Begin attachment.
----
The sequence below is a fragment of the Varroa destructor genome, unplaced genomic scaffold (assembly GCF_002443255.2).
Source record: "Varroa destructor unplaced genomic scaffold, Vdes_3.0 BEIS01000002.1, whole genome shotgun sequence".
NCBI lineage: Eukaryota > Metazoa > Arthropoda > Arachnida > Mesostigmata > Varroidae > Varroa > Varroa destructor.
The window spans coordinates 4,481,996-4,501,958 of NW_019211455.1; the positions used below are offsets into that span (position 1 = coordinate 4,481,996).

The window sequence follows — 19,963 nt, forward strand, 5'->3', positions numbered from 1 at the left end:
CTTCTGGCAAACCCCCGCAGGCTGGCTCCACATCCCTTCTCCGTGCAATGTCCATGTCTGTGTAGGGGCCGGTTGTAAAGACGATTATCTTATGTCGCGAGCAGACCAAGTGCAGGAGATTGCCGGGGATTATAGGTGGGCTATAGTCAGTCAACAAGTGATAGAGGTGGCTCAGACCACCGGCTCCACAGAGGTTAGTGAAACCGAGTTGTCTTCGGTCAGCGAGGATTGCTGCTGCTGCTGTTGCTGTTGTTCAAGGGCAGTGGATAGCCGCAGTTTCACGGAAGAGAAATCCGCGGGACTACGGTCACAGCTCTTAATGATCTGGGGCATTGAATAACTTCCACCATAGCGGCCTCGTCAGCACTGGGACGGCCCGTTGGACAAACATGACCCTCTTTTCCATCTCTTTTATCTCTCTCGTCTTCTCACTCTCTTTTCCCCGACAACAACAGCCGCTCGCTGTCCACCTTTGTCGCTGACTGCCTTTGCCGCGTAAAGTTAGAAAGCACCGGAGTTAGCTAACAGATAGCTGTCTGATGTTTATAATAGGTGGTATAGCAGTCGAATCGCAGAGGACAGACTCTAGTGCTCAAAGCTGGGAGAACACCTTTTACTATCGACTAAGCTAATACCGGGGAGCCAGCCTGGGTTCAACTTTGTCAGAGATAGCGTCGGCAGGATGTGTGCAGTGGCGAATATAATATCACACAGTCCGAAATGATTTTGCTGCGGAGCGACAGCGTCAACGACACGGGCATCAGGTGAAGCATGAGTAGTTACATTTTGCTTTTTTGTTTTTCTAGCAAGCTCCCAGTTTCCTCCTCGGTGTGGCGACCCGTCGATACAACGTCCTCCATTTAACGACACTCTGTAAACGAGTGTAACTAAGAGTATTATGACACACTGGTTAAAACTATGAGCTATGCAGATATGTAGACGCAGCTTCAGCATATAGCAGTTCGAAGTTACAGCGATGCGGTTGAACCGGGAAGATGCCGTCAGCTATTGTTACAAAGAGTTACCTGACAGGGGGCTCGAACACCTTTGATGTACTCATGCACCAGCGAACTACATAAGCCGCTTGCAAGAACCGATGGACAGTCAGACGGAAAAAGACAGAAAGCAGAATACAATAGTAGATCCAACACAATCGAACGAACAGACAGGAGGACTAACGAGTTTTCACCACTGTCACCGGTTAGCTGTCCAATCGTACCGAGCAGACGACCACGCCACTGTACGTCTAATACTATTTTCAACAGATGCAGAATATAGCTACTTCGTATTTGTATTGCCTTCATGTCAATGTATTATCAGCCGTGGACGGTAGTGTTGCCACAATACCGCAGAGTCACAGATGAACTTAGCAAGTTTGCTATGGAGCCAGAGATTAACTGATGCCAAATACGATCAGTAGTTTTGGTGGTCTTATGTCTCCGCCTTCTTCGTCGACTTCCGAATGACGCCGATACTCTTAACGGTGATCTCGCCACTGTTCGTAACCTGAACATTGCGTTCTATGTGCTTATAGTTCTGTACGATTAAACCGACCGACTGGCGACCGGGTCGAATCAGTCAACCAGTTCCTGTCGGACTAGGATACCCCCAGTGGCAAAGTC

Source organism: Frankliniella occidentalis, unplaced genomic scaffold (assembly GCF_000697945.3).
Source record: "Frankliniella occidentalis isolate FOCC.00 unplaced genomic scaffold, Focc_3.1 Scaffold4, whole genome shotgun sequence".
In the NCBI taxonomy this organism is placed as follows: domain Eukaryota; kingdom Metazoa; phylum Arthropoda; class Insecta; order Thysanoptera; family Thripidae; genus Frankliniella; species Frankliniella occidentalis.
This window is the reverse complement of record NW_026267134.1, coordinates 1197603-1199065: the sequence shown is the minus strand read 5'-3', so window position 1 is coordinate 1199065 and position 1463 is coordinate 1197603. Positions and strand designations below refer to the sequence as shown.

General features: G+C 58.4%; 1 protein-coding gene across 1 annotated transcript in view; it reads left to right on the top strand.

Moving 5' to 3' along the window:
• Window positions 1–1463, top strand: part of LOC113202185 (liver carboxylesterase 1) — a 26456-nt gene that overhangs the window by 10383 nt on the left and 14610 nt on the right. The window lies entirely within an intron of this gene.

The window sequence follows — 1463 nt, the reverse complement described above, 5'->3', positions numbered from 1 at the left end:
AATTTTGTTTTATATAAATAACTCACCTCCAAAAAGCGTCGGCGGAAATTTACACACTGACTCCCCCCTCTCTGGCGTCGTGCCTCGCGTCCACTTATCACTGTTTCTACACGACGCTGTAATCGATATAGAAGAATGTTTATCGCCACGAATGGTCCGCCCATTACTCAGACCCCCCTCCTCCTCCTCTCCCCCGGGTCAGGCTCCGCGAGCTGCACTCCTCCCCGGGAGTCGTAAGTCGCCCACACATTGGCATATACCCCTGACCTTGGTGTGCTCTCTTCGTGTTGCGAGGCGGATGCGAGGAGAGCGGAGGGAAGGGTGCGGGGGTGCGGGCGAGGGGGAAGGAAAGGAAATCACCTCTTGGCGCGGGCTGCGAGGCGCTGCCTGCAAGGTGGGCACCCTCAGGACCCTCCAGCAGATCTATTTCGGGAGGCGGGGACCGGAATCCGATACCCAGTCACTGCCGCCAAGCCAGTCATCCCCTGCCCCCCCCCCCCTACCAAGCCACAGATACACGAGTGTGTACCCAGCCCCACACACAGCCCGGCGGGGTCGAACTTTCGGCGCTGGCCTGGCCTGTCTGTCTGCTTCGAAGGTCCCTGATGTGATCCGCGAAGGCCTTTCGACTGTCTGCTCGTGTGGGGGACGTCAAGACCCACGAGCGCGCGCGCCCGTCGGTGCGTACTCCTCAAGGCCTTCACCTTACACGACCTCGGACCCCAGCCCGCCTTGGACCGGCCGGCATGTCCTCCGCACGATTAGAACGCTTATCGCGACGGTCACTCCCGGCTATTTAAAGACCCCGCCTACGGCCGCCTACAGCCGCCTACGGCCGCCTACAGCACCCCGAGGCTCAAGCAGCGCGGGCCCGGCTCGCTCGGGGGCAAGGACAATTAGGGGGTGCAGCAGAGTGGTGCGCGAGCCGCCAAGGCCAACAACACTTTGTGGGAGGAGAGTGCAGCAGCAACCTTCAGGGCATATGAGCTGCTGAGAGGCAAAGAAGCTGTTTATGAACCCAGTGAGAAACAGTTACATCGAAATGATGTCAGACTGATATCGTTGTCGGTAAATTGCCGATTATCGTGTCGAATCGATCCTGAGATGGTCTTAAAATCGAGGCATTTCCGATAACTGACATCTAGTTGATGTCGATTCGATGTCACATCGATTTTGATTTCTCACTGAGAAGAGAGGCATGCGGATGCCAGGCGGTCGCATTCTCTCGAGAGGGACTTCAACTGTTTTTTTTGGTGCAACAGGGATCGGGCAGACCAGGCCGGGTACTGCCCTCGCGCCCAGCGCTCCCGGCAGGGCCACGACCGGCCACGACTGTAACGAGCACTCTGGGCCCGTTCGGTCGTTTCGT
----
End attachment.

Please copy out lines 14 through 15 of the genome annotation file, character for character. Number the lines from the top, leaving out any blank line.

The window sequence follows — 1463 nt, the reverse complement described above, 5'->3', positions numbered from 1 at the left end:
AATTTTGTTTTATATAAATAACTCACCTCCAAAAAGCGTCGGCGGAAATTTACACACTGACTCCCCCCTCTCTGGCGTCGTGCCTCGCGTCCACTTATCACTGTTTCTACACGACGCTGTAATCGATATAGAAGAATGTTTATCGCCACGAATGGTCCGCCCATTACTCAGACCCCCCTCCTCCTCCTCTCCCCCGGGTCAGGCTCCGCGAGCTGCACTCCTCCCCGGGAGTCGTAAGTCGCCCACACATTGGCATATACCCCTGACCTTGGTGTGCTCTCTTCGTGTTGCGAGGCGGATGCGAGGAGAGCGGAGGGAAGGGTGCGGGGGTGCGGGCGAGGGGGAAGGAAAGGAAATCACCTCTTGGCGCGGGCTGCGAGGCGCTGCCTGCAAGGTGGGCACCCTCAGGACCCTCCAGCAGATCTATTTCGGGAGGCGGGGACCGGAATCCGATACCCAGTCACTGCCGCCAAGCCAGTCATCCCCTGCCCCCCCCCCCCTACCAAGCCACAGATACACGAGTGTGTACCCAGCCCCACACACAGCCCGGCGGGGTCGAACTTTCGGCGCTGGCCTGGCCTGTCTGTCTGCTTCGAAGGTCCCTGATGTGATCCGCGAAGGCCTTTCGACTGTCTGCTCGTGTGGGGGACGTCAAGACCCACGAGCGCGCGCGCCCGTCGGTGCGTACTCCTCAAGGCCTTCACCTTACACGACCTCGGACCCCAGCCCGCCTTGGACCGGCCGGCATGTCCTCCGCACGATTAGAACGCTTATCGCGACGGTCACTCCCGGCTATTTAAAGACCCCGCCTACGGCCGCCTACAGCCGCCTACGGCCGCCTACAGCACCCCGAGGCTCAAGCAGCGCGGGCCCGGCTCGCTCGGGGGCAAGGACAATTAGGGGGTGCAGCAGAGTGGTGCGCGAGCCGCCAAGGCCAACAACACTTTGTGGGAGGAGAGTGCAGCAGCAACCTTCAGGGCATATGAGCTGCTGAGAGGCAAAGAAGCTGTTTATGAACCCAGTGAGAAACAGTTACATCGAAATGATGTCAGACTGATATCGTTGTCGGTAAATTGCCGATTATCGTGTCGAATCGATCCTGAGATGGTCTTAAAATCGAGGCATTTCCGATAACTGACATCTAGTTGATGTCGATTCGATGTCACATCGATTTTGATTTCTCACTGAGAAGAGAGGCATGCGGATGCCAGGCGGTCGCATTCTCTCGAGAGGGACTTCAACTGTTTTTTTTGGTGCAACAGGGATCGGGCAGACCAGGCCGGGTACTGCCCTCGCGCCCAGCGCTCCCGGCAGGGCCACGACCGGCCACGACTGTAACGAGCACTCTGGGCCCGTTCGGTCGTTTCGT